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A Contest: Design the new DVD artwork and get a prize!

Friday, October 31, 2008, 9:12 PM

Chris Martenson Fans,

We're working as fast as we can behind the scenes, hoping to get the Crash Course DVD done in time for the holiday gift-giving season. We'd love to have a really great-looking graphic label for the DVD, so we decided to invite the growing community to help us through a design contest! Here are the details:

» Read more

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Hartford and AIG - ghoulish results

Friday, October 31, 2008, 4:54 PM

Happy Halloween! 

One of my kids is going out dressed as the queen of hearts...only the front flips open and it says in blood red inside "Your 401k - down 50%!"

We've already decided to split any candy that spills to ground between the kids and dad.

More frightening yet are the "next shoes" that lurk in the insurance industry.  Like the now blood-red pension industry (great summary here by Mish),  the insurance industry took all the premium money and sought a slightly better return by placing it in financial exotica.  » Read more

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Treasury seeks "unprecedented borrowing"

Thursday, October 30, 2008, 5:19 PM

I nominate this for understatement of the year:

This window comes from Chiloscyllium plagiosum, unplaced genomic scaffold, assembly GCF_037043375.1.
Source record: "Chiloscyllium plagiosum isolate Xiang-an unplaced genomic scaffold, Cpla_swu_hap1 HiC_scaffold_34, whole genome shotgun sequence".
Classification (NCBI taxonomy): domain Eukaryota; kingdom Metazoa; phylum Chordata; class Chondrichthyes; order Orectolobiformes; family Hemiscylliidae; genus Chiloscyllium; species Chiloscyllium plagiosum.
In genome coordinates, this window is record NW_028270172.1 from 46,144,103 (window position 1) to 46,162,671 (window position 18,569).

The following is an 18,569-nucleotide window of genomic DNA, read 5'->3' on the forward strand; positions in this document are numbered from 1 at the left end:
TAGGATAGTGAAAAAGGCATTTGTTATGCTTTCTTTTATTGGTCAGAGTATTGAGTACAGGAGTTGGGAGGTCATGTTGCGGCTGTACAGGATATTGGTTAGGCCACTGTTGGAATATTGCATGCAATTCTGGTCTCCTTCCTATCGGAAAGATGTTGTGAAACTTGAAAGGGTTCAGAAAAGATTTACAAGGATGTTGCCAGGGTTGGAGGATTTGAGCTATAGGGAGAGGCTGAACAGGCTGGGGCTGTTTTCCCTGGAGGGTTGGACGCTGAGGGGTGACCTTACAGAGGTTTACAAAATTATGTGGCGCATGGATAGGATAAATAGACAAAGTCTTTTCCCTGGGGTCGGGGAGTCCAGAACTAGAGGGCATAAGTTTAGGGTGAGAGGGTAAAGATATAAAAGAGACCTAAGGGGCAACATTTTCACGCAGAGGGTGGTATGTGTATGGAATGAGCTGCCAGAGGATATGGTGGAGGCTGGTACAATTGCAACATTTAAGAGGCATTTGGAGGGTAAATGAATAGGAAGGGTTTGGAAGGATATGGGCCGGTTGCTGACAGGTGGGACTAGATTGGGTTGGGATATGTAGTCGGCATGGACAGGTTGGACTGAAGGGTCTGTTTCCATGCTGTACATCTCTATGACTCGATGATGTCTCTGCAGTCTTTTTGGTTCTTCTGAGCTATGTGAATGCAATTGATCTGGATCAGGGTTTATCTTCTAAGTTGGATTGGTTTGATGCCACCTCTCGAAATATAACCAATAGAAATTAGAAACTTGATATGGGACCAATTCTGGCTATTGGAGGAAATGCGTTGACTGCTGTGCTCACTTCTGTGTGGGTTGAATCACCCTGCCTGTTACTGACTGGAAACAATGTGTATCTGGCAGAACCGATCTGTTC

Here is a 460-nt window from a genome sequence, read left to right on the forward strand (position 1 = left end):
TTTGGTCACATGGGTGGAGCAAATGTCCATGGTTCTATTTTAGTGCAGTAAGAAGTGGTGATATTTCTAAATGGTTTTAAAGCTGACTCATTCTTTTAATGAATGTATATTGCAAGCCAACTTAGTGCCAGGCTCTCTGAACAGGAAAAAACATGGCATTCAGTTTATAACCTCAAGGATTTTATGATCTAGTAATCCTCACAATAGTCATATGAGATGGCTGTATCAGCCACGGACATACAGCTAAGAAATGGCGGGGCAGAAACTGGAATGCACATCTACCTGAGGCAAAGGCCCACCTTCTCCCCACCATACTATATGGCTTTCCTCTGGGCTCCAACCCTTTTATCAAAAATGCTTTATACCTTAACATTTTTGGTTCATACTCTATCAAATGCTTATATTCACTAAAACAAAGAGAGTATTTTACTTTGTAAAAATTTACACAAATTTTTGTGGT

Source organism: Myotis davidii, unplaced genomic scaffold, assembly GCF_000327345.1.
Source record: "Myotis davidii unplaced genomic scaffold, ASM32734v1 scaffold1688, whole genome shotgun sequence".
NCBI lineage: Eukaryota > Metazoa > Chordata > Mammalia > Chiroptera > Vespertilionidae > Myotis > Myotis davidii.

Ryan Says Treasury to Need `Unprecedented' Financing
"This year's financing needs will be unprecedented,'' said Anthony Ryan, the Treasury's acting undersecretary for domestic finance, at a Securities Industry and Financial Markets Association conference in New York, where he was a last-minute substitute for Treasury Secretary Henry Paulson.

"Unprecedented" hardly does this justice; we need a more superlative word.  "Ginormous" comes to mind.

Perhaps the Germans have a single word that means "future destroying" that we could use. » Read more

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The Fed cuts rates to 1.00% - the war on savers continues

Wednesday, October 29, 2008, 2:42 PM

Fed cuts rates half-point, leaves door open for more

WASHINGTON (MarketWatch) - The Federal Reserve on Wednesday slashed overnight interest rates by a half-point to 1.0%, and signaled that downside risks to growth remain, indicating even more rate cuts could come.

In its statement, the Federal Open Market Committee said the pace of growth has slowed "markedly" and the extraordinary financial market stress could put the economy at greater risk.
The Fed said that inflation was no longer a threat and that the central bank will cut rates as needed to boost the economy.